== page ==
Four Phrases Every Parent Should Use

Over the years, I've learned that parenting is less and less about what I'm teaching my children, and it's more and more about recognizing my own weaknesses. Kids learn despite my flaws, and they bounce back from setback quicker than I do. I, on the other hand, need constant reminders about what's actually important in life. Here are four phrases I'm learning that every parent should embrace:

No.

I know the power of saying no to something, but I also end up filling my plate to overwhelm before I even realize it. Saying no to bad things is easy. It's harder to say no to the great art class or the great sports program or the extra field trip or the shiny new organizational system. It's harder to maintain a simple and peaceful life when I'm constantly taking advantage of every opportunity that comes my way.

YES!

When I'm not engaged with my kids, I slip into saying no to everything. The "nnnnnn" forms on my tongue before my daughter even finishes asking the question about painting. When I get in my "No Stage," I'm almost always distracted, tired, or stressed. If I can learn to say "No" to outside distractions (see above), I know my "YES!" will become easier to say to my children: "Can we make a Trojan Horse model out of a cereal box at 7:00 AM?" "YES!"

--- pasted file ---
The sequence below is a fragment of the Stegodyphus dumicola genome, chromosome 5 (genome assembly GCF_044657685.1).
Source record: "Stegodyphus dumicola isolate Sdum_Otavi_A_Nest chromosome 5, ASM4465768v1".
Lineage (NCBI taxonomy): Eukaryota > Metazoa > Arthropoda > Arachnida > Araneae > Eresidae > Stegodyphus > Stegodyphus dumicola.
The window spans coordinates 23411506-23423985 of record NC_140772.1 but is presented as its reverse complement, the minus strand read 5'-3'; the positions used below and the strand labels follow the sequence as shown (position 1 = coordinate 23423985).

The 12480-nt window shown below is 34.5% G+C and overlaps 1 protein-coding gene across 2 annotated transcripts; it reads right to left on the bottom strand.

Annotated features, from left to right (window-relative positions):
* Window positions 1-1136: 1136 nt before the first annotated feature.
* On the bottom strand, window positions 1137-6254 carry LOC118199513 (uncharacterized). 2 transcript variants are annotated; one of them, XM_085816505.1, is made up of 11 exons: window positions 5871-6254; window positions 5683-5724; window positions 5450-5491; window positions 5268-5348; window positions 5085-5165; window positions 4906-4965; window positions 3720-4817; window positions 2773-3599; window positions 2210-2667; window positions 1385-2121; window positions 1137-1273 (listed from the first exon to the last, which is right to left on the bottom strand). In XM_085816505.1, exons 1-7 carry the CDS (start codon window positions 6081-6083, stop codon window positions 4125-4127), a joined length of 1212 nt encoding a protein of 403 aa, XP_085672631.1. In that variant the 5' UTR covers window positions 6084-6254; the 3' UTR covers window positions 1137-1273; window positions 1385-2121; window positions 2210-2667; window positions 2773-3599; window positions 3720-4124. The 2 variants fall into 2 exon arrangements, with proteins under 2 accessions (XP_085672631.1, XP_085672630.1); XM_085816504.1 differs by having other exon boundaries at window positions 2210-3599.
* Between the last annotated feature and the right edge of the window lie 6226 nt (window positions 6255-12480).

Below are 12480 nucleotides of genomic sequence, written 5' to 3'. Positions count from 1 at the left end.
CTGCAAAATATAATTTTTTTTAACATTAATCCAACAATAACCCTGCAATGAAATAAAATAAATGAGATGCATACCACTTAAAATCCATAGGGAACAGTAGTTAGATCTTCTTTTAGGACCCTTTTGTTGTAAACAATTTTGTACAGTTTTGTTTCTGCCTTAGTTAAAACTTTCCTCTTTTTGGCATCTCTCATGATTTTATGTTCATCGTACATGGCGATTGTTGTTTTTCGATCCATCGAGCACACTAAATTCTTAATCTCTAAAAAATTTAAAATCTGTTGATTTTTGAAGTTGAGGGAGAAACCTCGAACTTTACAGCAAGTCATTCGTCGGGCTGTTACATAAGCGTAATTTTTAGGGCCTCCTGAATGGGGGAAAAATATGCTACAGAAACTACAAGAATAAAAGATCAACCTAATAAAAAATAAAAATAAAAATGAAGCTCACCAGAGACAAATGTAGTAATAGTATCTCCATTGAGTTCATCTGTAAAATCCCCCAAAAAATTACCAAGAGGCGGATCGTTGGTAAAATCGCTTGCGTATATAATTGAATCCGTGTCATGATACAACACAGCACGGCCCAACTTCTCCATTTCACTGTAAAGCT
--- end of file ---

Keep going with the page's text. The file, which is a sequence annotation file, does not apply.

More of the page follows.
I Don't Know.

Growing up, I was the baby sister, so saying, "I don't know," showed weakness. This phrase proved I was younger, more immature, and less experienced at life than my brothers. I hated admitting I didn't know something. As I've grown, I've learned the power of "I don't know." Admitting I don't know a way out of a problem or the answer to a difficult question opens up doors for learning. I want my kids to understand that "I don't know" is a key, not a dead end.

Will You Forgive Me? 

I want grace to flow freely in my home. Embracing an attitude of grace starts with me. I constantly stumble and fall flat on my face as a parent, but I am learning to recognize when I make mistakes and to ask my children for forgiveness when I mess up. I want to model sincere apology to them, admitting my mistakes and asking for their forgiveness. 

What is a phrase you use that helps you be a better parent? 

Kelly Wiggains